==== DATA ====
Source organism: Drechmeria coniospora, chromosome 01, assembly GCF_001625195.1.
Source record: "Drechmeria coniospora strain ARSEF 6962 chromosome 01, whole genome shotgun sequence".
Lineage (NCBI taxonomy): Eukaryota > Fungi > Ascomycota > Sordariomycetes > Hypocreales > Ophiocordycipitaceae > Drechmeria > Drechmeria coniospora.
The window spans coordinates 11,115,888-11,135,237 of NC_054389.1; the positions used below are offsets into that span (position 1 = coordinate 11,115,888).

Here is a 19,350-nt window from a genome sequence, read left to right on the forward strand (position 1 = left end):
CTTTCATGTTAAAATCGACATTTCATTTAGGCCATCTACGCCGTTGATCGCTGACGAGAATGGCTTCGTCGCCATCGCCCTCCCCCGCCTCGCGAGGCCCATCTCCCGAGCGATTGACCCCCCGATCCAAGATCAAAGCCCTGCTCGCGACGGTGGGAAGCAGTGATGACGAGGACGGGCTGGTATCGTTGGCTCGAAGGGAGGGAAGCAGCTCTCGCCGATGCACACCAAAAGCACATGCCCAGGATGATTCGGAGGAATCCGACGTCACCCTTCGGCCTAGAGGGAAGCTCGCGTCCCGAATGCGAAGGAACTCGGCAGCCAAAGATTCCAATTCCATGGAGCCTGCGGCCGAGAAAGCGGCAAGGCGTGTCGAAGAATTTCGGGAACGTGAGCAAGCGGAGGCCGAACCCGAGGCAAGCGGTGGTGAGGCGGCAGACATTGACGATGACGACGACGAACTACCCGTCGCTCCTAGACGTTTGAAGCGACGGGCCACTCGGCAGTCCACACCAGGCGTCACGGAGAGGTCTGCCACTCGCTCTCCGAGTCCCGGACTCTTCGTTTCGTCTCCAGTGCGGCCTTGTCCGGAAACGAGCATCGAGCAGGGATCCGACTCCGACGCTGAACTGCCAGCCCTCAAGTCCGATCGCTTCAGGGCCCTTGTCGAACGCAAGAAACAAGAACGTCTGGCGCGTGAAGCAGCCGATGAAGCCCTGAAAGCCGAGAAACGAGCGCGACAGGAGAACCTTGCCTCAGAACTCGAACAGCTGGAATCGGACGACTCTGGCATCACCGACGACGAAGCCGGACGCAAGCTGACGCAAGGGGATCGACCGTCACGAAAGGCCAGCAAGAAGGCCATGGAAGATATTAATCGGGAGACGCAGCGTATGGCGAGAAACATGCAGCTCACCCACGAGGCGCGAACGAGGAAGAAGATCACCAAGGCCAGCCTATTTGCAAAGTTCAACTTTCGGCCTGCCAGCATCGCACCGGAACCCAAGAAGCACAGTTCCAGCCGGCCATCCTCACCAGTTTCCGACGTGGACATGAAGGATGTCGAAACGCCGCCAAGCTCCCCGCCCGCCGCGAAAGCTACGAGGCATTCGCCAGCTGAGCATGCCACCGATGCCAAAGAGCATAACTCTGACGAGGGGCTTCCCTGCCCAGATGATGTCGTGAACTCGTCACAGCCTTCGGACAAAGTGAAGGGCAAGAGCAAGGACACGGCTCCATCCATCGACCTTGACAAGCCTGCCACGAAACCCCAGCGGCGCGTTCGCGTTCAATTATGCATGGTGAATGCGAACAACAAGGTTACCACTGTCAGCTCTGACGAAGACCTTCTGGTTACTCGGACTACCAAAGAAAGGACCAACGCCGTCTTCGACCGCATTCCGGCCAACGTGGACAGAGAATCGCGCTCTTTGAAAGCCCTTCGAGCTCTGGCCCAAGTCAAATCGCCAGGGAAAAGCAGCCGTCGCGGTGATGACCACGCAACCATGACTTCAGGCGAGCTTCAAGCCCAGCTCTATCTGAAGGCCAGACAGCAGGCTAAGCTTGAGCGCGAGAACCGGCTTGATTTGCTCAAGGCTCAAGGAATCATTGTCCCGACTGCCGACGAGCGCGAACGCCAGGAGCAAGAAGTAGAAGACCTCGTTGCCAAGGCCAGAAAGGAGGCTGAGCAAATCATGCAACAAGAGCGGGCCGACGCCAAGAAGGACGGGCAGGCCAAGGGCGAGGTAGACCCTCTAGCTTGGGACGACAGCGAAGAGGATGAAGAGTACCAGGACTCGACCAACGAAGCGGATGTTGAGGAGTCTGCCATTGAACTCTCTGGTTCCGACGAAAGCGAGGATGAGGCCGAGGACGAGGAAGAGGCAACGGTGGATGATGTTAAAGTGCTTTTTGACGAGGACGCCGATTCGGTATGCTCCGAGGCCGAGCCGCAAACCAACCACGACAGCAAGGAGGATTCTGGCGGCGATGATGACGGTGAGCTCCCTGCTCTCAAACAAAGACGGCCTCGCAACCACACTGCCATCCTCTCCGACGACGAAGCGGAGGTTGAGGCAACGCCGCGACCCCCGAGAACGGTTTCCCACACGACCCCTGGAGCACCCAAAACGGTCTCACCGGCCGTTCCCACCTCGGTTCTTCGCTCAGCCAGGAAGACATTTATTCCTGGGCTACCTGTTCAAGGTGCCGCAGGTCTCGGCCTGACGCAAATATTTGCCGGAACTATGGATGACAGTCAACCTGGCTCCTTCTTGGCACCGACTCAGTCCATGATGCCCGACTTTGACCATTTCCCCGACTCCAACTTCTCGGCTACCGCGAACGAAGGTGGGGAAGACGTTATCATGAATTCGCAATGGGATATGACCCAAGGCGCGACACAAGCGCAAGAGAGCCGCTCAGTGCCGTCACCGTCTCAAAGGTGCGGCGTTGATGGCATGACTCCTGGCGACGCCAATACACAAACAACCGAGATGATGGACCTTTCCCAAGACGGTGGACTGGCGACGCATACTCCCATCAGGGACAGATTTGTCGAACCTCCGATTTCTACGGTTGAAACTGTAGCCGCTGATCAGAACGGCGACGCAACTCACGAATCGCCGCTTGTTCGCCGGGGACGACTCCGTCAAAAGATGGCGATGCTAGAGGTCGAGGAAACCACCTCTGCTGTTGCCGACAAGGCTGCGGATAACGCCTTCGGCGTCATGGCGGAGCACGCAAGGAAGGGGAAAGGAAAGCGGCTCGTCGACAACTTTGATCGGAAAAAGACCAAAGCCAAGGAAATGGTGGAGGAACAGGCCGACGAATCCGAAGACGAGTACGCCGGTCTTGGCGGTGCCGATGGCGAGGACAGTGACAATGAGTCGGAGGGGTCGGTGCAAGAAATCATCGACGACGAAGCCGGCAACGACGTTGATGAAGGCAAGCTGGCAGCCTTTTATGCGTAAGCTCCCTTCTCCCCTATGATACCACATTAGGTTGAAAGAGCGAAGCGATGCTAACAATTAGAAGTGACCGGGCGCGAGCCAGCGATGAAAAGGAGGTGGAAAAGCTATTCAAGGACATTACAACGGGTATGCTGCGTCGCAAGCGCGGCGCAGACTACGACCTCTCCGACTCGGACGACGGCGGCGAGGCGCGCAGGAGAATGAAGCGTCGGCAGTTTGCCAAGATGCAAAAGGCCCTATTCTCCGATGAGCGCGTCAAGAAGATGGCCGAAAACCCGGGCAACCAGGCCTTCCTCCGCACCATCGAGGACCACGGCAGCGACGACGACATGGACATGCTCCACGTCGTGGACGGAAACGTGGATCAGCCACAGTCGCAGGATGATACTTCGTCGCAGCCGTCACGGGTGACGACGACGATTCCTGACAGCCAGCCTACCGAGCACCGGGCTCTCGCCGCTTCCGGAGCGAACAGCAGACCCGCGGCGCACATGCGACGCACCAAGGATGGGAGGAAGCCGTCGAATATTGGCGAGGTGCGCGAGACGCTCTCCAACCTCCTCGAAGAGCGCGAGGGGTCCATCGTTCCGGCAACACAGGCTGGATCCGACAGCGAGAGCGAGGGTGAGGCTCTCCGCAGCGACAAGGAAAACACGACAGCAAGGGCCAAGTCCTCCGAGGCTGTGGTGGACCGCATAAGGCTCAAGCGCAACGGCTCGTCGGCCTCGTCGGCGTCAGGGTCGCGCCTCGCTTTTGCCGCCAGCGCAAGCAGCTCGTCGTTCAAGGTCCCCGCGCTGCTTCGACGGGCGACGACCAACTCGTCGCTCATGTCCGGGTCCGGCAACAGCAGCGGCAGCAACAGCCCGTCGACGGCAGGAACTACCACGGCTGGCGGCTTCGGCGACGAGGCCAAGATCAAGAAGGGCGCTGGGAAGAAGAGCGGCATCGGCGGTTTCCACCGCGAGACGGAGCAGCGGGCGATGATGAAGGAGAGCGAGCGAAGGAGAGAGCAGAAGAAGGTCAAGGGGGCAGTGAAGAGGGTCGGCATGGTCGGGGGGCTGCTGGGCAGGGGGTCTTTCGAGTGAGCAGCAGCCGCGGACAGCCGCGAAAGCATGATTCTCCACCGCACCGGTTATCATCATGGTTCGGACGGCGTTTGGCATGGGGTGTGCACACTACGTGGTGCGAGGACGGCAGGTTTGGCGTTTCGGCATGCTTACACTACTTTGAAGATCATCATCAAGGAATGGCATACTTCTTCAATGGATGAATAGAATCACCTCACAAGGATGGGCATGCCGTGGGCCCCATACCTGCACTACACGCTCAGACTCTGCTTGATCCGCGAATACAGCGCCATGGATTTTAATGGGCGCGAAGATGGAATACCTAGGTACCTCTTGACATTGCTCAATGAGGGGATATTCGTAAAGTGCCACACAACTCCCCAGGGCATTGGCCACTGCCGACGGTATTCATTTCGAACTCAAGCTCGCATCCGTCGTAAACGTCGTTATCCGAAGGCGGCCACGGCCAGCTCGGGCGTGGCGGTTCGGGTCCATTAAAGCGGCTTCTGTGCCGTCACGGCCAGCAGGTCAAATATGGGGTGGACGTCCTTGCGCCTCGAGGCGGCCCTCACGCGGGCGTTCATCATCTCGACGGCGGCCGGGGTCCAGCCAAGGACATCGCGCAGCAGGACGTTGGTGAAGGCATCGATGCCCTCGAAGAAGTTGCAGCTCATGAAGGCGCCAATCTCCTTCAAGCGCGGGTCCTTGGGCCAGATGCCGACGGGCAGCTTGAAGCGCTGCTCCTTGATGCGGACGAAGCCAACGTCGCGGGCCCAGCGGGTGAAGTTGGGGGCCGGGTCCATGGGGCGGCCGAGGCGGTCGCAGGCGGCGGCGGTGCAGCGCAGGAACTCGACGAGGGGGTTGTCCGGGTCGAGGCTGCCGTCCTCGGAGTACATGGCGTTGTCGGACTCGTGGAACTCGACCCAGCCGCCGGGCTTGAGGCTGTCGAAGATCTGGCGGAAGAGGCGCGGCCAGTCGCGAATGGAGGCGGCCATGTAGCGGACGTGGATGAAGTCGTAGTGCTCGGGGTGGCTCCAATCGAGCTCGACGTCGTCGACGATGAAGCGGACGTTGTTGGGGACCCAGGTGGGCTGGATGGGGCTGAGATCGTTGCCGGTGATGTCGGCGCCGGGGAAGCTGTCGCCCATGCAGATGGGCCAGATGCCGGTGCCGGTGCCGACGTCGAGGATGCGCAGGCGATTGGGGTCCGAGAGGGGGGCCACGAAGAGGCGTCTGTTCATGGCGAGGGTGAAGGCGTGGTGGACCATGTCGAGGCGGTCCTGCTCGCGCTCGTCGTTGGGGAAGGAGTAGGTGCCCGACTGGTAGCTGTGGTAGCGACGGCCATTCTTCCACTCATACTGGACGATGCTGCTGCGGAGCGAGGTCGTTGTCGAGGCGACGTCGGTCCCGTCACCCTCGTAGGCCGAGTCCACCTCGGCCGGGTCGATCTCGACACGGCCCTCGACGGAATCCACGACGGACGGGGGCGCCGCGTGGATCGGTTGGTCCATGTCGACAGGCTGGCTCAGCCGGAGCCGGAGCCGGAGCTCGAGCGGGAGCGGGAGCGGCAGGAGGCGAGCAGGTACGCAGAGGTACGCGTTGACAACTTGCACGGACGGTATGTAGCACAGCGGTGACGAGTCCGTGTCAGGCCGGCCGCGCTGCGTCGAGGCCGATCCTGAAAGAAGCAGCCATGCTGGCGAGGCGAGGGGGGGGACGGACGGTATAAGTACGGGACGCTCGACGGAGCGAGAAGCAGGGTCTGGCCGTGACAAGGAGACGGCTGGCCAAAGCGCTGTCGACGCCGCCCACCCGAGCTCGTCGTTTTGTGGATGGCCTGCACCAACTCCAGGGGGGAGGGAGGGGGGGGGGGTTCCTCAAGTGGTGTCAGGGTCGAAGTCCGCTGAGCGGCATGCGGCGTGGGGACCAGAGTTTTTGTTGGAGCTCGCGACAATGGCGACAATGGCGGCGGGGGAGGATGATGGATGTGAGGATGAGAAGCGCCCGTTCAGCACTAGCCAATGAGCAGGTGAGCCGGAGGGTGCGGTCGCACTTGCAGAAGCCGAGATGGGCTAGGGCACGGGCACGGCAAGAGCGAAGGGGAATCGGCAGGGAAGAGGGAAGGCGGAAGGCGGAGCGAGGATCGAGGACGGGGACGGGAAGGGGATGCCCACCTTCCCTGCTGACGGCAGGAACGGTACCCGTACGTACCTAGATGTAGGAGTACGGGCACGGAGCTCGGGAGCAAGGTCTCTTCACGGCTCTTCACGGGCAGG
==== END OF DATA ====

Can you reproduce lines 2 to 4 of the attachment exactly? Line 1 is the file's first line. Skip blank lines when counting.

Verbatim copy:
Source record: "Drechmeria coniospora strain ARSEF 6962 chromosome 01, whole genome shotgun sequence".
Lineage (NCBI taxonomy): Eukaryota > Fungi > Ascomycota > Sordariomycetes > Hypocreales > Ophiocordycipitaceae > Drechmeria > Drechmeria coniospora.
The window spans coordinates 11,115,888-11,135,237 of NC_054389.1; the positions used below are offsets into that span (position 1 = coordinate 11,115,888).